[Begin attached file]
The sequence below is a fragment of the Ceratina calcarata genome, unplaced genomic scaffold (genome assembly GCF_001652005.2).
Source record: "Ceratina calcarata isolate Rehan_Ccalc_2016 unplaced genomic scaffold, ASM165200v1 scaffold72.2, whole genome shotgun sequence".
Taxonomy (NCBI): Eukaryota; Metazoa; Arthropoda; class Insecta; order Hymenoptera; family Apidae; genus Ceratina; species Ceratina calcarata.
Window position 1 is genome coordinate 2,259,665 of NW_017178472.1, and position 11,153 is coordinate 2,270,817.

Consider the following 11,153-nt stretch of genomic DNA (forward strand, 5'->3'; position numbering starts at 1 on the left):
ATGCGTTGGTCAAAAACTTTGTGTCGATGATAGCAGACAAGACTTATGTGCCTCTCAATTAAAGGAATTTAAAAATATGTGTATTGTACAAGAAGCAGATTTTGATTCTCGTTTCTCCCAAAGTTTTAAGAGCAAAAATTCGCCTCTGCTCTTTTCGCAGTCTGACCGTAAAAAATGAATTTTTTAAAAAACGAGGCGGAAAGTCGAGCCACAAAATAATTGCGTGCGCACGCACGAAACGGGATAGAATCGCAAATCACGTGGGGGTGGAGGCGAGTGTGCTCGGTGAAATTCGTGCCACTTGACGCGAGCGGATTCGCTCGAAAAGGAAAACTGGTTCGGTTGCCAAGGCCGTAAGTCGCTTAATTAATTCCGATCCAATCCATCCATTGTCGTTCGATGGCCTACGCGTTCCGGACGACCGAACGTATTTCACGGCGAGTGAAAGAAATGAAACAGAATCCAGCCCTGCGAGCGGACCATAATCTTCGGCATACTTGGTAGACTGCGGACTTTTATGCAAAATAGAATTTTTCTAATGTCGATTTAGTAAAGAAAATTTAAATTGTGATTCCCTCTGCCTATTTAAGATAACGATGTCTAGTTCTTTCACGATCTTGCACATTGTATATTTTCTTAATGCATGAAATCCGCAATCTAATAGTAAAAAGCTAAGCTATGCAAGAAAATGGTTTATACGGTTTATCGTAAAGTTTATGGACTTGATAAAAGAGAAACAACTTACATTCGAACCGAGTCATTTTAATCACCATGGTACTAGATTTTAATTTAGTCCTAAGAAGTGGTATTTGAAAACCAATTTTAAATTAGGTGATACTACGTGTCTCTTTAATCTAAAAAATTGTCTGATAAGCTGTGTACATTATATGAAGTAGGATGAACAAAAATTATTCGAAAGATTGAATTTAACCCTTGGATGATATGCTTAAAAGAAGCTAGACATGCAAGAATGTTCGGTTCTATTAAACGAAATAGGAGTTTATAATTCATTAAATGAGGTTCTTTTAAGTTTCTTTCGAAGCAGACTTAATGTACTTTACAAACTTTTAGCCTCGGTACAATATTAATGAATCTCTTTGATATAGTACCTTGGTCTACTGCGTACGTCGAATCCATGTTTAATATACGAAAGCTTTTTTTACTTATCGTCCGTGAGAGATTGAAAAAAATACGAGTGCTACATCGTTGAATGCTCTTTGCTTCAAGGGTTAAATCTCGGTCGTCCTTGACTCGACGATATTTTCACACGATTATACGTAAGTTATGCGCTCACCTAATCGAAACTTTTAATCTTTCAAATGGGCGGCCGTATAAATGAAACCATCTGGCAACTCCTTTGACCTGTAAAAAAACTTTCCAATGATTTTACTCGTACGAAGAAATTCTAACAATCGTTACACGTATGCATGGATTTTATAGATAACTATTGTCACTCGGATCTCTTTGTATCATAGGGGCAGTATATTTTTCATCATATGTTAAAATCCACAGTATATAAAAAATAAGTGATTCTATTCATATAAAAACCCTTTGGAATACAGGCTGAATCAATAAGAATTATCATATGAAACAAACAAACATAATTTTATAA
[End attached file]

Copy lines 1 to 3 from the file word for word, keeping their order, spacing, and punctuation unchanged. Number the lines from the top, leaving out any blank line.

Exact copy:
The sequence below is a fragment of the Ceratina calcarata genome, unplaced genomic scaffold (genome assembly GCF_001652005.2).
Source record: "Ceratina calcarata isolate Rehan_Ccalc_2016 unplaced genomic scaffold, ASM165200v1 scaffold72.2, whole genome shotgun sequence".
Taxonomy (NCBI): Eukaryota; Metazoa; Arthropoda; class Insecta; order Hymenoptera; family Apidae; genus Ceratina; species Ceratina calcarata.